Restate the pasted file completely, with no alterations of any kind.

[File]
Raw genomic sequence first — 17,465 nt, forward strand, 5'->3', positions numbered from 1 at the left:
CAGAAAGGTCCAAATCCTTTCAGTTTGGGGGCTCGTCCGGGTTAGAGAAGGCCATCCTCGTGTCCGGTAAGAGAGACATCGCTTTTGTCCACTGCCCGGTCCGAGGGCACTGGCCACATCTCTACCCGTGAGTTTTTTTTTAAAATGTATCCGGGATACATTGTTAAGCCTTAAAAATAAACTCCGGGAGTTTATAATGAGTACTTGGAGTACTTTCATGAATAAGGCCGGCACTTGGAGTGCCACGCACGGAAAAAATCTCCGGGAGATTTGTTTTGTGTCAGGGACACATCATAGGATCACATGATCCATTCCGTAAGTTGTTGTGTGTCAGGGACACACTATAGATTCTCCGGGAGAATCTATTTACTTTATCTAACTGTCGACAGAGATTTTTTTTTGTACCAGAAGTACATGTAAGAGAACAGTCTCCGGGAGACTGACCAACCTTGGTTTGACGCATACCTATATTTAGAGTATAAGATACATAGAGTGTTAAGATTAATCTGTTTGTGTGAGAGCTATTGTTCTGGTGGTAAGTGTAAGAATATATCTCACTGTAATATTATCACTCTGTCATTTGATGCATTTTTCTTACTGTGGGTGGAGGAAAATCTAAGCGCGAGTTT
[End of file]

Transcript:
Raw genomic sequence first — 17,465 nt, forward strand, 5'->3', positions numbered from 1 at the left:
CAGAAAGGTCCAAATCCTTTCAGTTTGGGGGCTCGTCCGGGTTAGAGAAGGCCATCCTCGTGTCCGGTAAGAGAGACATCGCTTTTGTCCACTGCCCGGTCCGAGGGCACTGGCCACATCTCTACCCGTGAGTTTTTTTTTAAAATGTATCCGGGATACATTGTTAAGCCTTAAAAATAAACTCCGGGAGTTTATAATGAGTACTTGGAGTACTTTCATGAATAAGGCCGGCACTTGGAGTGCCACGCACGGAAAAAATCTCCGGGAGATTTGTTTTGTGTCAGGGACACATCATAGGATCACATGATCCATTCCGTAAGTTGTTGTGTGTCAGGGACACACTATAGATTCTCCGGGAGAATCTATTTACTTTATCTAACTGTCGACAGAGATTTTTTTTTGTACCAGAAGTACATGTAAGAGAACAGTCTCCGGGAGACTGACCAACCTTGGTTTGACGCATACCTATATTTAGAGTATAAGATACATAGAGTGTTAAGATTAATCTGTTTGTGTGAGAGCTATTGTTCTGGTGGTAAGTGTAAGAATATATCTCACTGTAATATTATCACTCTGTCATTTGATGCATTTTTCTTACTGTGGGTGGAGGAAAATCTAAGCGCGAGTTT